A conversation with Lea Ligat from Markthalle Neun in Berlin-Kreuzberg about the development of the market hall, its educational mission, and the collaboration of all actors in the food system.
Today, Markthalle Neun is one of the few remaining historic market halls in Berlin that was reopened a few years ago with a new concept. Can you briefly explain how this reopening came about?
The Markthalle Neun has existed for a very long time, it was inaugurated in 1891 and was one of a totals of 14 in Berlin. After the announcement of the Senate’s privatization plans, citizens’ initiatives lobbied hard to ensure that the hall did not change hands to large investors – there were plenty of interested parties – but instead fulfilled its actual purpose again and provided a market for everyday necessities as well as a meeting place for the neighborhood. Instead of simply selling it to the highest bidder, there was a conceptual process that determined the best and most suitable idea. The aim of the Markthalle Neun concept was to show how eating and shopping differently is possible for everyone. In 2011, it was reopened as Markthalle Neun by the current operators.
What was the condition of the Hallo before it was taken over by the new operators?
This place was really derelict, it was really crazy. Since the seventies, three big discounters dominated the market hall, one is still here. They took up about three quarters of the space and there were almost no other, smaller stalls left at that time. At that time, the city tried to bring together under one roof everything that was needed by the residents on a daily basis – in a way, we are doing that again today and offer a wide basic assortment, but nowadays with a different focus than back then. In the 2000s, the hall almost died out, but fortunately it could be redesigned quite quickly after the takeover, because many people found their way to it really quickly. Starting with Johannes Heidenpeter, who has been brewing craft beer here since the beginning, to Sironi, who opened one of the first glass bakeries in the hall.
Catchword Glass Bakery: So, the market hall is not just a place to shop, but rather a place to experience food craftsmanship, isn’t it?
At the end of the day, that is exactly what we are about – being a platform for food crafts and regional value chains, while at the same time the Markthalle offers us the space to explore how a food revolution can work, how Berlin can feed itself in the future. We can explore different topics and questions here and try things out, even with the knowledge that we will not find an immediate solution to everything. The Markthalle offers a platform with very different formats to all people who want to deal with the topic.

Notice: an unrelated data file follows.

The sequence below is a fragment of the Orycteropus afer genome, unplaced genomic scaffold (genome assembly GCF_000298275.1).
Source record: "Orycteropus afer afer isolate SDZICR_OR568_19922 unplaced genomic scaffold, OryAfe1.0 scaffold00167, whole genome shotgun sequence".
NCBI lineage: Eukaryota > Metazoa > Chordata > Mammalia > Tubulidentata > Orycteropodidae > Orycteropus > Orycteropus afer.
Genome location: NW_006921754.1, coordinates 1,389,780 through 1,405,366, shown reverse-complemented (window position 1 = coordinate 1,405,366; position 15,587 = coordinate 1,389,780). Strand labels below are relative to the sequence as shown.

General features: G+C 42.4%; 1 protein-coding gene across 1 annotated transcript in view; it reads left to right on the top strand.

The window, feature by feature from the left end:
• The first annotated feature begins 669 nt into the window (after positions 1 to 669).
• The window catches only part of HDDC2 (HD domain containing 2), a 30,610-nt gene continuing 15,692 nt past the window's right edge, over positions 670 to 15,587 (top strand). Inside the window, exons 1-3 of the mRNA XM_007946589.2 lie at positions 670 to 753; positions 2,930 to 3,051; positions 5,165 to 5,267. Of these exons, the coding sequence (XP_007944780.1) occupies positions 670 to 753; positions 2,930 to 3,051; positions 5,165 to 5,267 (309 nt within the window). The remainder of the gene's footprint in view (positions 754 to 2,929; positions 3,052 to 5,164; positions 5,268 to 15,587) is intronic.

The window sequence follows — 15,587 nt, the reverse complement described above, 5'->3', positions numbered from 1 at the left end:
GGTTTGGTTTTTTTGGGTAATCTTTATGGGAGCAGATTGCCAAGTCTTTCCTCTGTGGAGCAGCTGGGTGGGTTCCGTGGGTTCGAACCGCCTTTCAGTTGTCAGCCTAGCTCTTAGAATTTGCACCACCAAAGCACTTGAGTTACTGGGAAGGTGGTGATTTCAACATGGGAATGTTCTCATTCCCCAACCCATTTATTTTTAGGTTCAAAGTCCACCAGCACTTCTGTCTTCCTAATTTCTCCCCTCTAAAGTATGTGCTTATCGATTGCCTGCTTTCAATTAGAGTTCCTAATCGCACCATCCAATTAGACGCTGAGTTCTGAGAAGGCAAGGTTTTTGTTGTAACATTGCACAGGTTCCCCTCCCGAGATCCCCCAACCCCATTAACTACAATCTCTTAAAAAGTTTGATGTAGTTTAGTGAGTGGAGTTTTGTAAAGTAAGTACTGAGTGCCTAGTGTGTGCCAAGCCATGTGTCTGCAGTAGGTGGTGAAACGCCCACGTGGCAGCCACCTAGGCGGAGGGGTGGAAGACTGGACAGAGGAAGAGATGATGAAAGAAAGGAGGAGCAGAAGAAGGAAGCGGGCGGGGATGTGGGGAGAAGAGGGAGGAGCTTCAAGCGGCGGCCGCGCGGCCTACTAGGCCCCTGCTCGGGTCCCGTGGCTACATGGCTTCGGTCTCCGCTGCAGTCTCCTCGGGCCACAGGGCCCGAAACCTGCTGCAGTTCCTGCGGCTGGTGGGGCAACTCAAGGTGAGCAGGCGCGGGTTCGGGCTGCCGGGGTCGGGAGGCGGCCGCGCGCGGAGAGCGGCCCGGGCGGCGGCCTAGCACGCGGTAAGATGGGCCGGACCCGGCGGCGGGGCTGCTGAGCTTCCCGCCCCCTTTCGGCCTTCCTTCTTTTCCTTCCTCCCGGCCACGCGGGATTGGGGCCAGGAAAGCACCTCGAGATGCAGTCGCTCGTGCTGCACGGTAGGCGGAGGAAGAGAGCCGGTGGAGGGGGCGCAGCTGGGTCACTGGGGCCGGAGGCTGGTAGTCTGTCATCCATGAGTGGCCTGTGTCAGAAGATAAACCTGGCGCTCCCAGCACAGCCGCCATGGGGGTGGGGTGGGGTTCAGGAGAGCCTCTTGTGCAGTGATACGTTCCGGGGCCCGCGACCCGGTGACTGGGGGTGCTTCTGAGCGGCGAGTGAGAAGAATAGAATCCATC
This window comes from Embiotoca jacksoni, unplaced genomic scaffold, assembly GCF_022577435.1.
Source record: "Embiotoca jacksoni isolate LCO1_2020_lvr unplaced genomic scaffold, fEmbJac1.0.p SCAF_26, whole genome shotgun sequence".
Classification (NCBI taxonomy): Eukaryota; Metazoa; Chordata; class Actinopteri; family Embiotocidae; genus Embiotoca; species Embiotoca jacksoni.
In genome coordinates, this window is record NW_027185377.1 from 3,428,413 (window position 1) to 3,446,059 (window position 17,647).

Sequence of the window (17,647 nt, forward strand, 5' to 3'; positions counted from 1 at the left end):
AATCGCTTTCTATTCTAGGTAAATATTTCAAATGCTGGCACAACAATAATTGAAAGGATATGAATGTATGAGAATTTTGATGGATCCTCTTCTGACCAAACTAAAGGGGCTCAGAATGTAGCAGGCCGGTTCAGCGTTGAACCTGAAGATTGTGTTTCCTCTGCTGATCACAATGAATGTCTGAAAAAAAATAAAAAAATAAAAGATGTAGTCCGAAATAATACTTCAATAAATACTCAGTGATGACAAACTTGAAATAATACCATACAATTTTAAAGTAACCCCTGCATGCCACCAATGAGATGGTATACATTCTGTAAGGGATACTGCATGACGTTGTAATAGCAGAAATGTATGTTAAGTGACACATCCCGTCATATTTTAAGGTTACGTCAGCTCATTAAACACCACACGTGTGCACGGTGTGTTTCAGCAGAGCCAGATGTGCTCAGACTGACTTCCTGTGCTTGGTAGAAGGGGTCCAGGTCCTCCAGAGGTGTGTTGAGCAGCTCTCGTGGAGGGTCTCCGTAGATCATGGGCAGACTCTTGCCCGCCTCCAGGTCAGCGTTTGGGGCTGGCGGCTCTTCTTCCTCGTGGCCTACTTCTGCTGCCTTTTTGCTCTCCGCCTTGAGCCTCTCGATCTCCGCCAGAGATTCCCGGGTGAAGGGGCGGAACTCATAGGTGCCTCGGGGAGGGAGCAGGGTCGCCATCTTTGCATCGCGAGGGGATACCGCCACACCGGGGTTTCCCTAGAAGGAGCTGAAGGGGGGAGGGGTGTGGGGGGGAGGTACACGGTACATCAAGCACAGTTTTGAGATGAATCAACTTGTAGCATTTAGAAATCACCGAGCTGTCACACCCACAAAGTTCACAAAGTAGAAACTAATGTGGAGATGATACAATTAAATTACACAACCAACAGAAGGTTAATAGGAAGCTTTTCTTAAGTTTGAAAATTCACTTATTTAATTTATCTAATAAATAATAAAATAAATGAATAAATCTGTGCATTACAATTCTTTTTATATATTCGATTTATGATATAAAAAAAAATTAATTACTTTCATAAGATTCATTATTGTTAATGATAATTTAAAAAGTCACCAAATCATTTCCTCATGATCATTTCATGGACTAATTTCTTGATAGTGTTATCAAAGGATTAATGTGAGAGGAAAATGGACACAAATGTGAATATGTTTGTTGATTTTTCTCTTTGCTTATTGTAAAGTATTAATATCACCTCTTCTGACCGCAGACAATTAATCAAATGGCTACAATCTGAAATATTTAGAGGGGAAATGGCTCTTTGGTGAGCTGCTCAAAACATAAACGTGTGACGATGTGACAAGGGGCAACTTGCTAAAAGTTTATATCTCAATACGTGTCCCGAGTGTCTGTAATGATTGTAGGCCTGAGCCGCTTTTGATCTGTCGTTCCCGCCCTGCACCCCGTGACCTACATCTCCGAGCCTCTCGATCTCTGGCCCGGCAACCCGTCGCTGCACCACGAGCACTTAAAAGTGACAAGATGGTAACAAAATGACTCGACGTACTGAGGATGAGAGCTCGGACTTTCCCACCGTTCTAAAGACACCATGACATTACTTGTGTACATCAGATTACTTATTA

What formats are these exactly?
On the one hand, there is the weekly market, which, even in Corona times, brings together a large number of regional farmers and traders who can sell their products here. The focus is on the Berlin-Brandenburg region, but at the same time there are also regional products and specialities from all over the world to represent Berlin’s culinary diversity. In order to be able to show all this diversity, we launched Street Food Thursday in 2013, which offers young chefs from all over the world a stage – especially for those who have just come to Berlin and have not yet established a foothold, this event series offers a good opportunity to show their food culture to a larger audience without taking a financial risk.
We also organise various themed markets, each of which is dedicated in detail to one food craft. We bring consumers close to producers, which creates a strong network and promotes direct exchange. We see this as our educational mission, which does not need to be pointed at, but simply works through tasting, experiencing, and getting to know. We want to inspire people to look at how they can eat differently.
What is your goal with this?
We are committed to ensuring that there is good food here for everyone, that is our big goal. For us, this means that food is not only good for the consumer, in other words, it tastes good and offers sufficient nutrients, but also has a positive effect on the entire value chain – traders, farmers in the fields and everyone else involved in production must be able to profit from it in the long term. However, this also means that the food is often a bit more expensive than, for example, what is on offer in the discounter, which a broader mass of society can afford. Our basic concern is therefore to show that food is incredibly political and that when we talk about a change in nutrition and agriculture, we are also clearly talking about the fact that something has to change politically so that good food is not something elitist but really accessible to everyone.